Goodbye job applications, hello dream career
Seize control of your career and design the future you deserve with LW career

Police prosecutor avoids disciplinary hearing over ‘vile’ Facebook posts

An NSW police prosecutor has avoided a referral to the Legal Services Commissioner for vilifying his late father’s wife in a number of Facebook posts that included accusing her of being a “thief and a murderer” and referring to her as a “black widow, a grim reaper, a wicked witch” who he alleged played a role in the death of his father.

user iconNaomi Neilson 24 November 2021 Big Law
NSW Supreme Court
expand image

The NSW Supreme Court made a ruling that police prosecutor Clint Nasr would not be referred to the Legal Services Commissioner over “vile” Facebook posts he made about his late father’s wife and instead concluded that publishing its reasons would be a sufficient warning to Mr Nasr and other practitioners of their duties to the court.  

In October, the court heard that Mr Nasr had vilified his late father’s wife over many months with a view of changing the views of the local community “in a way which sits very uneasily with the responsibilities courts place upon legal practitioners”. The posts, which were made in a private capacity, alleged that the father’s wife was “evil” and was “hell-bent” on murdering his father during the last few months of his life.

Mr Nasr was permitted to be heard on this matter before the Supreme Court made a decision about whether this conduct should be referred to a legal body for further investigation. The affidavit touched on his Facebook posts in addition to the installation of two hidden cameras and a dossier of material that was handed to police with the view of having them lay charges against his late father’s wife.

 
 

“Mr Nasr is correct to state that his conduct did not occur in connection with the practice of law; were that so, I would have no hesitation in referring him to the Legal Services Commissioner,” Supreme Court Judge Mark Leeming commented.

“Although I consider that Mr Nasr has less insight into his conduct than might be expected of a legal practitioner, I think that given the history he has recounted, it is unlikely that anything that might ensue from such an investigation would have any more beneficial effect than the publication of these reasons, which themselves would operate as sufficient enough warning to Mr Nasr and to other [practitioners].”

Judge Leeming noted that Mr Nasr’s affidavit acknowledged fault but that he often blamed others and, more seriously, made allegations of procedural unfairness.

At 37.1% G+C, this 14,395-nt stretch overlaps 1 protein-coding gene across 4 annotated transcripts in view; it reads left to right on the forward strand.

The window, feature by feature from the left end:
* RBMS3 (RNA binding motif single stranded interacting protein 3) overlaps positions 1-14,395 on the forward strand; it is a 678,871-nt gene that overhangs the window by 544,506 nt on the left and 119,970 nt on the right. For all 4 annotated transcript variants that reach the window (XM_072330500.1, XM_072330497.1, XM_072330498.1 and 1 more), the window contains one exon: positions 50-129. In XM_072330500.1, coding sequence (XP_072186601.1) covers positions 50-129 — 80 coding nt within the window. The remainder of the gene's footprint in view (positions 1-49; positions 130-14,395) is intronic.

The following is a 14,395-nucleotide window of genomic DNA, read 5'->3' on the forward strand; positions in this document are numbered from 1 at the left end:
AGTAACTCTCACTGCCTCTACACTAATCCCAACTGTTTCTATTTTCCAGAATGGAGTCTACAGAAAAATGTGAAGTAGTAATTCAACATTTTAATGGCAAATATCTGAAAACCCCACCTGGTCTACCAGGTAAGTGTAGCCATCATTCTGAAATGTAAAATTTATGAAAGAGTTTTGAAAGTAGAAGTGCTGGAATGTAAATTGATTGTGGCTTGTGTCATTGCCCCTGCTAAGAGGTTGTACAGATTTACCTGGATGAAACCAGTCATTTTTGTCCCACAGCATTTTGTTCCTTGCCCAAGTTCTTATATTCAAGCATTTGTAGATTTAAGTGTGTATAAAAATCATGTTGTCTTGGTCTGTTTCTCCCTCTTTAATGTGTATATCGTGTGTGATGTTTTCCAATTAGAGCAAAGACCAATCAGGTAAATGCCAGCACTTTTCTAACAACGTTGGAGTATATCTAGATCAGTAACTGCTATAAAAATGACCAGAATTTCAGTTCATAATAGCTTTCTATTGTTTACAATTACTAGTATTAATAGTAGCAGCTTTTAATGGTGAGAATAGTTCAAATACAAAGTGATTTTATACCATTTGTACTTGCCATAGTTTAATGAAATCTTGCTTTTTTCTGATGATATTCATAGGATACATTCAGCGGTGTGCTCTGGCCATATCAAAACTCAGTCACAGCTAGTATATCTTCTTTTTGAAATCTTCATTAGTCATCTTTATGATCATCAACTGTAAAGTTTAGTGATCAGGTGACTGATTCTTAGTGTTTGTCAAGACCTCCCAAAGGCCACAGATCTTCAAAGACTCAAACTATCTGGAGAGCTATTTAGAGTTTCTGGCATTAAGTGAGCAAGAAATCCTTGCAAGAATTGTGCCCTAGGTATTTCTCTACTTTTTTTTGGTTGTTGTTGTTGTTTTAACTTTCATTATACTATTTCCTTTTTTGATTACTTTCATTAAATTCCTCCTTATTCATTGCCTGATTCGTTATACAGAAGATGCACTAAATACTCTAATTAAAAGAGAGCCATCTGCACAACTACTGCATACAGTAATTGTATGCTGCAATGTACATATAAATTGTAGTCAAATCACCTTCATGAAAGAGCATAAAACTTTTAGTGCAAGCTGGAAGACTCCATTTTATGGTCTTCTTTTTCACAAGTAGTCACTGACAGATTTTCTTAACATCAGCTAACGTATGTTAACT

In one claim, Mr Nasr said the practice adopted by the wife’s counsel in tendering his Facebook posts “precluded me the fundamental process of being heard”. Judge Leeming disagreed, clarifying that the Facebook posts were annexed to an earlier affidavit of the wife and were read into evidence without objection. It should have come as no surprise to Mr Nasr that he would be asked to answer to the posts.

Mr Nasr also claimed that the opposing counsel subpoenaed police documents “at the 11th minute in the 11th hour” and that the wholesale tendering of those documents precluded him the fundamental process to be heard. The court again objected to this, explaining that all documents were given to Mr Nasr’s solicitors.

Judge Leeming said he did not accept that there was any denial of procedural fairness to Mr Nasr either in relation to the Facebook posts or in relation to the production and tender of a small number of documents produced by the NSW Police.

“I believe that Mr Nasr does not fully appreciate that the allegation that a party has been denied procedural fairness is a serious one, and one that should not be made without foundation, and to that extent, the wrongness of his making groundless complaints attracts less opprobrium than would otherwise be the case,” he added.

In the affidavit, Mr Nasr also asserted that the posts were an “act of self-defence” in what he said was a response to the wife’s “relentless” petitioning of the community to “garner support of uninformed persons and set them up against the family”. While the court found it impossible to determine the wife’s part in the escalating conflict, it noted that she and Mr Nasr’s siblings were not legal practitioners.

“It is to my mind a far more serious thing for a legal practitioner to name someone as a thief and a murderer without proper foundation, vilifying her to her face, to her community, to her church, and to the wider public. Some of the people who heard and read what Mr Nasr wrote would have known that he was a legal practitioner and a police prosecutor, and may for that reason have given greater credence to his claims, even if they were unconnected with legal practice,” Judge Leeming found.

Judge Leeming accepted that Mr Nasr had made an unconditional apology to the wife and acknowledged Mr Nasr’s comments that the incident was completely out of character for him and would be extremely unlikely to occur again.

The entire judgment can be read on AustLII and JADE: Ibrahim v Nasr (No 2) [2021] NSWSC 1481 (18 November 2021).